That’s a pretty significant jump in pay, so it’s definitely something to consider. We all get comfortable in our jobs, but as you can see it may pay to look elsewhere. You never know what opportunity may be out there for you if you are not looking.

Nevertheless, before you make that leap, be sure you address these matters:

CONSIDERATION #1

HEALTH CARE

How quickly can you arrange health coverage?

If you already pay for your own health insurance, this will not be an issue. If you had coverage at your old job you will need to figure out how to replace it.

If you were enrolled in an employer-sponsored health plan, you need to find out when the coverage from your previous job ends – and, if applicable, when coverage under your new employer’s health plan begins.

If the interval between jobs is prolonged, and COBRA will not cover you for the entirety of it, you may want to check whether you can obtain coverage from your alumni association, your guild or union, or AARP.

If you are leaving a career to start a business, confer with an insurance professional to search for a good group health plan.

CONSIDERATION #2

YOUR RETIREMENT SAVINGS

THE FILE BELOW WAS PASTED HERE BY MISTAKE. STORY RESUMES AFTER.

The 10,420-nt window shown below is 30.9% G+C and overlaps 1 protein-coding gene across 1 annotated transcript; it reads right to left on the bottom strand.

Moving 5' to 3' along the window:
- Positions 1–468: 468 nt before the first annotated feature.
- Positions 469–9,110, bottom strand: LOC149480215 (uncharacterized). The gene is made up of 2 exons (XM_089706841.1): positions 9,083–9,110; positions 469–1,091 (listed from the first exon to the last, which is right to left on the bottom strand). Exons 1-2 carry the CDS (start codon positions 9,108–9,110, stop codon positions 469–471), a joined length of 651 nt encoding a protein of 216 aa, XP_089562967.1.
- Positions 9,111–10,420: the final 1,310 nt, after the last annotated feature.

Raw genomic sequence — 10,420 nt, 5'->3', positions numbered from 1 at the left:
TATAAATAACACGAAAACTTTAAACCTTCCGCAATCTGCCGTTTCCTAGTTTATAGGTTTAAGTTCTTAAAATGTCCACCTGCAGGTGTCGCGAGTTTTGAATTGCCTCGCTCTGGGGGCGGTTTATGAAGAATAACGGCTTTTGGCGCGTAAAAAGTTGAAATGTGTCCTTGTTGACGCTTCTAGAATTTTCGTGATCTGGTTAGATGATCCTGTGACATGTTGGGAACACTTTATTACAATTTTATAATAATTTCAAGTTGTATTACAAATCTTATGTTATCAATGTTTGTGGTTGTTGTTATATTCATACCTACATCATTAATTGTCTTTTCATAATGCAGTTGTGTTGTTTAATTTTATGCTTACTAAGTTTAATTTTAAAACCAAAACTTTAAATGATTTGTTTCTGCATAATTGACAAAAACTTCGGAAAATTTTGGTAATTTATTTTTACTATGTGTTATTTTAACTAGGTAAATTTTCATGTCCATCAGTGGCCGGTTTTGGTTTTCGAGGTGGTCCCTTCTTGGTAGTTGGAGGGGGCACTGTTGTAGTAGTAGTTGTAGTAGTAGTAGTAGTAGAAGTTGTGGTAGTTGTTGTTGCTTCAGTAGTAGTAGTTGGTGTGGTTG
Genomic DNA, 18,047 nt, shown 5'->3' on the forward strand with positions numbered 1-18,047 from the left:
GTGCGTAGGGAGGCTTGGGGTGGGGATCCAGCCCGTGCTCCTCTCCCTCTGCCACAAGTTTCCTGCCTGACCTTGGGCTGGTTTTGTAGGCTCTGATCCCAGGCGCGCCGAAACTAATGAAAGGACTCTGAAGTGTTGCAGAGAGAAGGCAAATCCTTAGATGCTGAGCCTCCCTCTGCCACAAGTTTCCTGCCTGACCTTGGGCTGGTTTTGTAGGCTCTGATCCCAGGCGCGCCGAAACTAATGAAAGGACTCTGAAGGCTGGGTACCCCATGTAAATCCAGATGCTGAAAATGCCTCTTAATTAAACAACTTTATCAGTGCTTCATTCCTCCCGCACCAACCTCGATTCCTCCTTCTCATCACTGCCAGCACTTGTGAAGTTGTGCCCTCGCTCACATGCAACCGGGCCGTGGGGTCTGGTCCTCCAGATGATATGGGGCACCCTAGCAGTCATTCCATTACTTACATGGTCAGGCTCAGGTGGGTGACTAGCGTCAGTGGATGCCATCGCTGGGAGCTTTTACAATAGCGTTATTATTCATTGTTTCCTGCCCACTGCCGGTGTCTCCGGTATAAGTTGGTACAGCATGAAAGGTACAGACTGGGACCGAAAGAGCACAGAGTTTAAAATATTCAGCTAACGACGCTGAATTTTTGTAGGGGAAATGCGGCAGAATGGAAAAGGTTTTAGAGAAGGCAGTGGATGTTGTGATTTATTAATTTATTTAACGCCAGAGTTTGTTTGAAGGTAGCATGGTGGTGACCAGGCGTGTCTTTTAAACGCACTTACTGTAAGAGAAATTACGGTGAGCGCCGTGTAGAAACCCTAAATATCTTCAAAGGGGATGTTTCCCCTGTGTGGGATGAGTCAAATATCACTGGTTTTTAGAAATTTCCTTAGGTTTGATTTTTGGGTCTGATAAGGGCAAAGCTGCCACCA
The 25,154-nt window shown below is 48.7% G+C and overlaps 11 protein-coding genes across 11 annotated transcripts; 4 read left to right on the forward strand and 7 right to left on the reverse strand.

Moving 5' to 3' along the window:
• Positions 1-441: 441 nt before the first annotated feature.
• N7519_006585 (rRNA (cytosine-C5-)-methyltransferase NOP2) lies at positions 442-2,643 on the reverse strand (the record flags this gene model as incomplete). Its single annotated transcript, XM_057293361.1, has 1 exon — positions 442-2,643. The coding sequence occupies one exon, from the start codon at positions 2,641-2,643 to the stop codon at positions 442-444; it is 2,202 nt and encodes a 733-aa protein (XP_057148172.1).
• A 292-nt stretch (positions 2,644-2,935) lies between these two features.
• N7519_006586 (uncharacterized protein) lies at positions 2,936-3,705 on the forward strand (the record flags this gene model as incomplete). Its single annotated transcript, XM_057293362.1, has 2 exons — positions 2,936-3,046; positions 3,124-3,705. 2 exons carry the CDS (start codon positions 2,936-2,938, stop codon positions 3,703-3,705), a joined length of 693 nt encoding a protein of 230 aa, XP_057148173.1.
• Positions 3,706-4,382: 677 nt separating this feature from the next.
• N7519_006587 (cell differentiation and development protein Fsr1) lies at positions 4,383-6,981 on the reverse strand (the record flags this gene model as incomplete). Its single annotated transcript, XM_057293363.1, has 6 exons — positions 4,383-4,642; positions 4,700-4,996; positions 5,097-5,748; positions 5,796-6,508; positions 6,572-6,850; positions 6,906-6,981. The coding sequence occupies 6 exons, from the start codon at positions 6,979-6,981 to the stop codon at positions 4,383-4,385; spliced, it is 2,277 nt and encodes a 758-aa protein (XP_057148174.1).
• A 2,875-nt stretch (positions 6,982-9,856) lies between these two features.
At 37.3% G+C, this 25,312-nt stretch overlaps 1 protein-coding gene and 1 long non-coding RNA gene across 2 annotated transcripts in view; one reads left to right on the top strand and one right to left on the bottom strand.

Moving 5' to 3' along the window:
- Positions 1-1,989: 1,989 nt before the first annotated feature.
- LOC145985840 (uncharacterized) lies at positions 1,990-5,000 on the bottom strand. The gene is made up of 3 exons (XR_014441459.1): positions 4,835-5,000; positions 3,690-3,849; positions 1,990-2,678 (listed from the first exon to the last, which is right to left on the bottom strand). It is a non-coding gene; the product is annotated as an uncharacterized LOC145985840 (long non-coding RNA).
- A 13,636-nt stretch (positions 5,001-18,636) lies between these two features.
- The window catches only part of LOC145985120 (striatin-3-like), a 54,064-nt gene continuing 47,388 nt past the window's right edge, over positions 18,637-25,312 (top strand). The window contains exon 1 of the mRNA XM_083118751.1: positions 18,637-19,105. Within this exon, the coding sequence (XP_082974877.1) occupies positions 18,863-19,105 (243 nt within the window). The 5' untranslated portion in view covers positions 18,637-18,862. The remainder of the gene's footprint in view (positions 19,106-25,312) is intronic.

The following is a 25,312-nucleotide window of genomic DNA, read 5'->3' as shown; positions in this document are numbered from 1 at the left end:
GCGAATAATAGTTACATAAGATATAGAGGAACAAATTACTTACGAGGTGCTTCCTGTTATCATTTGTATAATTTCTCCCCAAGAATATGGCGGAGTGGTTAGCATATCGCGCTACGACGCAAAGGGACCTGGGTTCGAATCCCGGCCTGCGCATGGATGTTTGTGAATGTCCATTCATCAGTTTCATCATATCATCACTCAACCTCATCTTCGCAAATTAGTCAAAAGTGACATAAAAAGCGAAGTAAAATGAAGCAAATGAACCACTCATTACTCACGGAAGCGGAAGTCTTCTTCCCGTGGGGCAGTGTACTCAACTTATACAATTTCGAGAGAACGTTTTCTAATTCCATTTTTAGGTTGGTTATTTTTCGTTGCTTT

What Happens With Your Retirement Savings?

You will likely have four options regarding the money you have saved up in your workplace retirement plan: you can leave the money in the plan, roll it over into an IRA (this is the option we help with at Weiss Financial Group), transfer the assets into the retirement plan at your new job, or cash it out.

Keep in mind that the last option will be taxable and may incur a 10% early withdrawal penalty if you are not yet 59 1/2.

Here is a link to another blog post that goes into greater detail about what to do with your retirement account when you leave your job: 4 Options for Your 401(k) When You Leave Your Job

CONSIDERATION #3

YOUR CASH FLOW

Can you manage your cash flow effectively between one job & the next?

First, you’ll need to truly understand if you can make this work. I suggest taking pencil to paper and filling out a cash flow worksheet to figure out what your needs are.

Here is a link to our cash flow worksheet to make things easier for you: http://bit.ly/CashFlowWorksheet